Under right-to-know laws, industrial facilities report using and releasing billions of pounds of toxic chemicals. Still greater amounts pass unreported as products and pollution. Find information on tracking chemical use and releases, and on preventing industrial pollution at the source.
"The Canadian and U.S. governments have the same scientific evidence available to them... So why have so many jurisdictions in one nation chosen, as a response to that data, abolition of cosmetic pesticides while jurisdictions in the other rely on dinky yellow flags?"
An AP investigation suggests "pollution from petrochemical plants is at least 10 times greater than what is reported to the government and the public." The formulas and equipment EPA and facilities use to track emissions are old and unreliable.
According to the President's Cancer Panel, Americans are facing "grievous harm" from chemicals in the air, food and water that have largely gone unregulated and ignored. "With the growing body of evidence linking environmental exposures to cancer, the public is becoming increasingly aware of the unacceptable burden of cancer resulting from environmental and occupational exposures that could have been prevented through appropriate national action."
"Federal agencies are employing their Web sites and social media tools to release emergency response and health information about the leak from BP’s Deepwater Horizon rig off the coast of New Orleans." Tools include an EPA webpage, a NOAA website, a Facebook page, and Twitter.
The EPA will be conducting a webinar to instruct the public on how to use the pollution information in the agency's Toxics Release Inventory (TRI) to support environmental justice efforts. In addition to teaching the basics about TRI, the webinar will feature real life examples of how communities have used TRI to address environmental justice concerns.
EPA is calling for abstracts for presentations at the National Training Conference on the Toxics Release Inventory (TRI) and Environmental Conditions in Communities, November 1–4, 2010, in Washington, DC.
After more than ten years in deep freeze, the EPA is now proposing steps to revitalize the Toxics Release Inventory (TRI) – the bedrock public right-to-know program that tracks toxic pollution from thousands of businesses. EPA wants to add 16 new chemicals and lift a "stay" on the reporting of another.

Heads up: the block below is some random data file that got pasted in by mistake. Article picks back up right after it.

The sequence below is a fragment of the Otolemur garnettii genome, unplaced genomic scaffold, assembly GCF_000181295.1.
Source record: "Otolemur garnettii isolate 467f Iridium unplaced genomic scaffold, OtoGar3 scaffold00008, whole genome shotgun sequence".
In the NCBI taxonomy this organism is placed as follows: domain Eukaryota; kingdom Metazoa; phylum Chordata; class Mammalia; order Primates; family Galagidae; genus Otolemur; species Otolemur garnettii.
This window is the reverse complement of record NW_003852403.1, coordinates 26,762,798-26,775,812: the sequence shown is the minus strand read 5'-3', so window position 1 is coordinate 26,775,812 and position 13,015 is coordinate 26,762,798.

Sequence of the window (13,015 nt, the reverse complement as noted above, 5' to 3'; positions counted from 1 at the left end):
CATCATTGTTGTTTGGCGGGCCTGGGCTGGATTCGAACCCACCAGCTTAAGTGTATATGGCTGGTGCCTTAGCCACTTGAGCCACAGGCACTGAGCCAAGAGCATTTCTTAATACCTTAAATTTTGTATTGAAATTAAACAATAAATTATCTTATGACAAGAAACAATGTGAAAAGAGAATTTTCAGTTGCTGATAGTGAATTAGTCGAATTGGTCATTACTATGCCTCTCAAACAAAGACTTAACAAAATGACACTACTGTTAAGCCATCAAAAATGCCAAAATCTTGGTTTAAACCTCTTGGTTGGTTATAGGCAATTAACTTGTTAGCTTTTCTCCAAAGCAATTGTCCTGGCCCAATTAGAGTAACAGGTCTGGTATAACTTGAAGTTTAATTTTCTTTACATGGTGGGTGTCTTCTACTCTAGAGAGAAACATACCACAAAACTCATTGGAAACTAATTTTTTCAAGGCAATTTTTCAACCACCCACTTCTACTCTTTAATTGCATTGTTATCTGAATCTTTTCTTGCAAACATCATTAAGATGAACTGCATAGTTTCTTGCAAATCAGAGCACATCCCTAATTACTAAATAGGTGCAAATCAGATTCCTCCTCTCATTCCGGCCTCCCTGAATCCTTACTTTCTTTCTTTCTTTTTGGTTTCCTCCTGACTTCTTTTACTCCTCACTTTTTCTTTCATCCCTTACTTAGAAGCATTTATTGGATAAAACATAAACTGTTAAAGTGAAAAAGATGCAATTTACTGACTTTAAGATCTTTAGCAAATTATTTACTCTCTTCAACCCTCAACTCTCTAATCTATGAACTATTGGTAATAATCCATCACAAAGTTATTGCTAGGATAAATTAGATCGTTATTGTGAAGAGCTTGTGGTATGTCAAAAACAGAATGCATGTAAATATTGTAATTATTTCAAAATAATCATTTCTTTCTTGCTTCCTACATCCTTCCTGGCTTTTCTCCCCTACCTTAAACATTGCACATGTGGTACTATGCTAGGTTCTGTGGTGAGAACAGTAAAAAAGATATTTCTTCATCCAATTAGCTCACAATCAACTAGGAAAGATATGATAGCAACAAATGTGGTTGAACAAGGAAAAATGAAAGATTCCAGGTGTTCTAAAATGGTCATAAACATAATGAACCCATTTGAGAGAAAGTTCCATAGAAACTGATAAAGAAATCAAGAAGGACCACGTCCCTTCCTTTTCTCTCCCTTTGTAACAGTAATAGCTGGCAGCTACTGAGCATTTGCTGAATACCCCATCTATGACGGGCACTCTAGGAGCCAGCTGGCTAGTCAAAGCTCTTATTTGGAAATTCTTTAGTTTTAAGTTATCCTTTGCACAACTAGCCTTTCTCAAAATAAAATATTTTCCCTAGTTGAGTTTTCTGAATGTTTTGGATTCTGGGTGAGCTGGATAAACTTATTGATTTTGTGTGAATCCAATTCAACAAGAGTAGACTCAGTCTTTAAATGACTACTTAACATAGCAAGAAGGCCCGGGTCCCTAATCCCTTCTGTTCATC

The EPA is proposing to add 16 chemicals to the Toxics Release Inventory (TRI) list of reportable chemicals, the first expansion of the program in more than a decade. The chemicals that EPA is proposing to add have been classified as "reasonably anticipated to be a human carcinogen" by the National Toxicology Program.
Sen. Frank R. Lautenberg (D-NJ) today announced legislation to overhaul the “Toxic Substances Control Act of 1976” (TSCA). The new legislation will give EPA more power to regulate the use of dangerous chemicals and require manufacturers to submit information proving the safety of every chemical. The bill creates open access to reliable chemical information and establishes a public database to catalog the information submitted.
According to the Washington Post, the EPA "informed BP officials...that the company has 24 hours to choose a less-toxic form of chemical dispersants to break up its oil spill in the Gulf of Mexico...and must apply the new form of dispersants within 72 hours of submitting the list of alternatives." Of course, there's still a lot of information we don't know about these chemicals...
The EPA launched a new "Rulemaking Gateway" to improve the public's ability to search, understand, and comment on the rules being considered by the agency. This new website complements the government-wide www.regulations.gov, which recently was redesigned.
A report released in November 2008 by the NRDC Health Program documents many examples of Bush Administration budget cuts to key data collection programs that monitor hazardous pollutants in our air, water, food, and even our bodies.